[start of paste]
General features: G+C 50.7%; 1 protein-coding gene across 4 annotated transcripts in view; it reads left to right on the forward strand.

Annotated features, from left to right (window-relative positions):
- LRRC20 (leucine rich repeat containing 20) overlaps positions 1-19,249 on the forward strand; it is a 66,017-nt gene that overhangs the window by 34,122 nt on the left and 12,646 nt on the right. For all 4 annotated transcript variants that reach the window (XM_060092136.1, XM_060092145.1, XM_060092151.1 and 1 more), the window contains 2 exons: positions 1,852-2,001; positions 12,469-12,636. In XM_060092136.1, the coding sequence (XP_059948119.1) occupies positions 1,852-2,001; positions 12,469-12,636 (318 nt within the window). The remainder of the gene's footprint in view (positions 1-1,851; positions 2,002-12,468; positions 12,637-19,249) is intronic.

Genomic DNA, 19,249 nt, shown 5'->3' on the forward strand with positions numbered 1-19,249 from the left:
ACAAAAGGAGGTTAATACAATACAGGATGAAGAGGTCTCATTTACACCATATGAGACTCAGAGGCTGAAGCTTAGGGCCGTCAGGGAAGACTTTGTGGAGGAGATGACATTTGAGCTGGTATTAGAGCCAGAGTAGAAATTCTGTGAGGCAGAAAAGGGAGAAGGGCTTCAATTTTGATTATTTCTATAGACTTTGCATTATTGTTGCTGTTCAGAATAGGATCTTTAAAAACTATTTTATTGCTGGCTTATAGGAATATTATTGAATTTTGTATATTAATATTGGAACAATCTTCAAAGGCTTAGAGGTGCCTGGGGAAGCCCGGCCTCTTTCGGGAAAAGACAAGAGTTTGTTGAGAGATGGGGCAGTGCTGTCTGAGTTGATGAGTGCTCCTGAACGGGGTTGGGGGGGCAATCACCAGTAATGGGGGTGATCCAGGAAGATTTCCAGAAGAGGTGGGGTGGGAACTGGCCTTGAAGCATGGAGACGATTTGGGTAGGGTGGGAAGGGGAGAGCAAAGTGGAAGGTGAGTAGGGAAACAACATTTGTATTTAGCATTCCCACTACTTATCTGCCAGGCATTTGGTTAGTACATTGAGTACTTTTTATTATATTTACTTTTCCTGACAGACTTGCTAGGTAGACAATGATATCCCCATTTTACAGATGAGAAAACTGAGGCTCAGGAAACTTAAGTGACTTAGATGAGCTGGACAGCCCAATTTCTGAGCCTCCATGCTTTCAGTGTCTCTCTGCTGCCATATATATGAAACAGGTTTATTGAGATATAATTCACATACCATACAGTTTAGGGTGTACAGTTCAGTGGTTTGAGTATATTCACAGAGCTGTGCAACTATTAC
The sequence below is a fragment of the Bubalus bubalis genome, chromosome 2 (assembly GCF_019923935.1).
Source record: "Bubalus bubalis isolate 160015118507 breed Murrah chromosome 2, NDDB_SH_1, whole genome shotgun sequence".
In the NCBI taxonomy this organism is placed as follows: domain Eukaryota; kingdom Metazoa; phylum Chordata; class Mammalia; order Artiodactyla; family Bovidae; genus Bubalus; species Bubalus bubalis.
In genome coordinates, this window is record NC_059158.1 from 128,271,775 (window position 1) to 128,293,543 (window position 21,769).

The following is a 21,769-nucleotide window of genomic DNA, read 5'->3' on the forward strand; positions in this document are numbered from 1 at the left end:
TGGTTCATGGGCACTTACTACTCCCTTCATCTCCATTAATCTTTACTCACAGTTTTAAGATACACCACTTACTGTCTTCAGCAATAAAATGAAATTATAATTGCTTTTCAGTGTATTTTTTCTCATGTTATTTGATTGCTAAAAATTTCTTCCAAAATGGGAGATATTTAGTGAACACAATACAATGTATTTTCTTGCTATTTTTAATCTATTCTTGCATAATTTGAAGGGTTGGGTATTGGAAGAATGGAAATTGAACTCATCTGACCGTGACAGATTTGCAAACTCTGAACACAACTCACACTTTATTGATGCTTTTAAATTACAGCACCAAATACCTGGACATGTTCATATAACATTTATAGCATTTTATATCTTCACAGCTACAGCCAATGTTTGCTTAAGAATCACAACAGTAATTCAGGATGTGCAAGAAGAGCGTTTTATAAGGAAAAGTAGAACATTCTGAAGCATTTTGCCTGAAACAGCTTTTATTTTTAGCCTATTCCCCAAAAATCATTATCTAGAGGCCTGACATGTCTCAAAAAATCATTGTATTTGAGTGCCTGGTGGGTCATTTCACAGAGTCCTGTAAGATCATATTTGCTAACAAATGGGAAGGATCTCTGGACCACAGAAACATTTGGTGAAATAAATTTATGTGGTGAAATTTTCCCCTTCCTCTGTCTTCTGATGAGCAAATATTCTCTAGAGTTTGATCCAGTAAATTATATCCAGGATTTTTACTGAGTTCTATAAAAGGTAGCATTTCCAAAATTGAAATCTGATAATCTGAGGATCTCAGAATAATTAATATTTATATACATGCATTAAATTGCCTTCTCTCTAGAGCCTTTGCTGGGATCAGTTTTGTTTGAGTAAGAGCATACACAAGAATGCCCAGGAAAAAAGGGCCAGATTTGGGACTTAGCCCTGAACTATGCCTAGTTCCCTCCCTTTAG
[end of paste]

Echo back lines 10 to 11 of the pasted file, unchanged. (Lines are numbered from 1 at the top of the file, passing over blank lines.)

The following is a 21,769-nucleotide window of genomic DNA, read 5'->3' on the forward strand; positions in this document are numbered from 1 at the left end:
TGGTTCATGGGCACTTACTACTCCCTTCATCTCCATTAATCTTTACTCACAGTTTTAAGATACACCACTTACTGTCTTCAGCAATAAAATGAAATTATAATTGCTTTTCAGTGTATTTTTTCTCATGTTATTTGATTGCTAAAAATTTCTTCCAAAATGGGAGATATTTAGTGAACACAATACAATGTATTTTCTTGCTATTTTTAATCTATTCTTGCATAATTTGAAGGGTTGGGTATTGGAAGAATGGAAATTGAACTCATCTGACCGTGACAGATTTGCAAACTCTGAACACAACTCACACTTTATTGATGCTTTTAAATTACAGCACCAAATACCTGGACATGTTCATATAACATTTATAGCATTTTATATCTTCACAGCTACAGCCAATGTTTGCTTAAGAATCACAACAGTAATTCAGGATGTGCAAGAAGAGCGTTTTATAAGGAAAAGTAGAACATTCTGAAGCATTTTGCCTGAAACAGCTTTTATTTTTAGCCTATTCCCCAAAAATCATTATCTAGAGGCCTGACATGTCTCAAAAAATCATTGTATTTGAGTGCCTGGTGGGTCATTTCACAGAGTCCTGTAAGATCATATTTGCTAACAAATGGGAAGGATCTCTGGACCACAGAAACATTTGGTGAAATAAATTTATGTGGTGAAATTTTCCCCTTCCTCTGTCTTCTGATGAGCAAATATTCTCTAGAGTTTGATCCAGTAAATTATATCCAGGATTTTTACTGAGTTCTATAAAAGGTAGCATTTCCAAAATTGAAATCTGATAATCTGAGGATCTCAGAATAATTAATATTTATATACATGCATTAAATTGCCTTCTCTCTAGAGCCTTTGCTGGGATCAGTTTTGTTTGAGTAAGAGCATACACAAGAATGCCCAGGAAAAAAGGGCCAGATTTGGGACTTAGCCCTGAACTATGCCTAGTTCCCTCCCTTTAG